It’s 2018, and the U.S. has done away with many of the discriminatory laws that targeted the LGBTQ community in the past. Our government upholds marriage equality as well as equality in schools, the workplace and housing.
And yet, in 2018, if a man is in a relationship with another man and they have a normal sex life, they are both barred from donating blood.
According to U.S. Food and Drug Administration policy, men that identify as gay, bisexual and transgender and who have had sex within the past 12 months with another man (something the FDA actually refers to as “MSM”—for “men who have had sex with other men”—in its policies), cannot donate blood. The FDA claims it’s to prevent the spread of HIV, an outdated bias, sparked by homophobia which ran rampant in the 1980s, that gay men are more likely to have the disease.
In honor of LGBTQ Pride Month, FCB Health partnered with the Gay Men’s Health Crisis, or GMHC, an HIV/AIDS service organization, to shed light on the discriminatory ban.
“We want to restore the fundamental right to donate blood and make it a more equitable process across the board,” Kelsey Louie, GMHC CEO, said in a statement. “Current donation policies stem from fear and outdated stigmas surrounding sexual orientation, when they should instead be based solely on testing and scientific risk assessments.”
As part of an ongoing pro bono advocacy and awareness campaign called “Blood Equality,” the IPG-owned agency and GMHC will be distributing “blood flags” across their social channels for each country that claims to endorse LGBTQ equality and yet prohibits gay men from donating blood.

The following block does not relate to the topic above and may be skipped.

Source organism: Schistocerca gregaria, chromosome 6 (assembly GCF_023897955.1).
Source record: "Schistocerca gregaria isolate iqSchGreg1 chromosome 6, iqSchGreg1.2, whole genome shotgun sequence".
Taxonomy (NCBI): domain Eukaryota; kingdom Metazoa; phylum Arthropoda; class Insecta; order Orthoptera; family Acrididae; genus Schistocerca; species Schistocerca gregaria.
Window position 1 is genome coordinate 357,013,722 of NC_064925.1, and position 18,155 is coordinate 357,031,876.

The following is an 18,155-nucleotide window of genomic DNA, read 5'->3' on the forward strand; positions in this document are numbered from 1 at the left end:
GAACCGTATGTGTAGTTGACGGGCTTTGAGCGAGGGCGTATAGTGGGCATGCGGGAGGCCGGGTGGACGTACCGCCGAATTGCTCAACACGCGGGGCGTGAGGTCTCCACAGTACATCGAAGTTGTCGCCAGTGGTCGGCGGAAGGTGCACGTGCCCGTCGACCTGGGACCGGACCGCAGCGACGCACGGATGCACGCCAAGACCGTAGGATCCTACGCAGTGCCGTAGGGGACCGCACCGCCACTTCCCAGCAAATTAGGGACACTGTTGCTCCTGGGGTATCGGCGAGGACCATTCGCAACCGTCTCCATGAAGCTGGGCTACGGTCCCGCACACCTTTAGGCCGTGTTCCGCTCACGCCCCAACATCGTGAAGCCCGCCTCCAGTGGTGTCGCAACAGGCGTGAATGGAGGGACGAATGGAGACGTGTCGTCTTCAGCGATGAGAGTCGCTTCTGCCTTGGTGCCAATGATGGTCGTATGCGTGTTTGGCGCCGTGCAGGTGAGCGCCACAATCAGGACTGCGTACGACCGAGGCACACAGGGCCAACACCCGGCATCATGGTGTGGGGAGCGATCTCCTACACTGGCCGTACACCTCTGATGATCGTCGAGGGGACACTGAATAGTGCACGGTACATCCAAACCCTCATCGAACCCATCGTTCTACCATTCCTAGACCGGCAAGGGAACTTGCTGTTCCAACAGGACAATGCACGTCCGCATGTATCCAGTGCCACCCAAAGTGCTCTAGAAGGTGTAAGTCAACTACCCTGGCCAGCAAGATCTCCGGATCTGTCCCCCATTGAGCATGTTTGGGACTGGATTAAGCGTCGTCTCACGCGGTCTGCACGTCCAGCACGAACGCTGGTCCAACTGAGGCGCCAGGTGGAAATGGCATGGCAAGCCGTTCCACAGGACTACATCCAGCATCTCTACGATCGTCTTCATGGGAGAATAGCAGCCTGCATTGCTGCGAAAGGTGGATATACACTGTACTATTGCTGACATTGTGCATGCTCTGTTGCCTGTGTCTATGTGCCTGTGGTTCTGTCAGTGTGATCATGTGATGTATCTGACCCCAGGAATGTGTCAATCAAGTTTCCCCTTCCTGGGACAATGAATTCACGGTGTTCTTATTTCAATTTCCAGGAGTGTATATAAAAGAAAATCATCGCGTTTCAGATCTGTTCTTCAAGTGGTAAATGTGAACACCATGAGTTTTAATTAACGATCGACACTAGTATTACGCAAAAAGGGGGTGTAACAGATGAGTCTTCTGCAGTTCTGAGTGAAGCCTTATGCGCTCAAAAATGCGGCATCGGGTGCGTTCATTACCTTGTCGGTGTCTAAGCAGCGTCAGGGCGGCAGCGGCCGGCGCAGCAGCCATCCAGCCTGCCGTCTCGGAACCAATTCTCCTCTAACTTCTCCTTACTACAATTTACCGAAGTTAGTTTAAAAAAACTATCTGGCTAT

Those countries include the U.S., Australia, Canada, Brazil and Germany. FCB Health and GMHC stitched of those countries’ national flags in the shape of an IV bag on the rainbow Pride flag. The flags also tote individual, scolding messages for those who think such bans are anything other than prejudiced.
Messages include: “The U.S. has tested positive for discrimination,” “Canada accepts gay love, but not gay blood” and “In Australia, donating blood only hurts if you’re gay.”
“We’re very proud to collaborate with GMHC and deepen our dedication to shedding light on issues of blood equality and civil rights, which remain critical,” Rich Levy, FCB Health CCO, said in a statement. “This creative partnership provides us with an important—and unique—platform to advocate for policy reform, change behavior and make a lasting difference through our work.”
According to FCB Health and GMHC, the campaign is not just about reforming blatantly discriminatory laws; it was also created out of pure necessity. Citing a UCLA Williams Institute study, they said that if the U.S. in particular lifted the ban, up to 1 million lives could be saved annually.
“Blood Flags” is just the latest installment in the “Blood Equality” campaign. Last year, FCB Health and GMHC created a series of events in Birmingham, Ala., which is infamous for its civil rights history, to shed light on donation inequality. That effort included “Blood Mirror,” an interactive statue that allowed viewers to see themselves reflected in the blood of 59 gay, bisexual and transgender men.
“‘Blood Flags’ is meant to resonate globally,” said Mike Devlin, FCB Health executive vice president and group creative director. “Last year’s launch of ‘One in Our Blood’ at the Civil Rights Institute in Birmingham was just the beginning. We hope that our latest installment of this initiative will continue to weave a powerful narrative and inspire change on a more universal level.”
“Blood Flags” will initially be distributed across Instagram, Twitter, Facebook and LinkedIn leading up to World Blood Donor Day on June 14 and be displayed at Pride events and GMHC’s New York headquarters. After that, FCB Health and GMHC plan to release the campaign on a larger scale globally.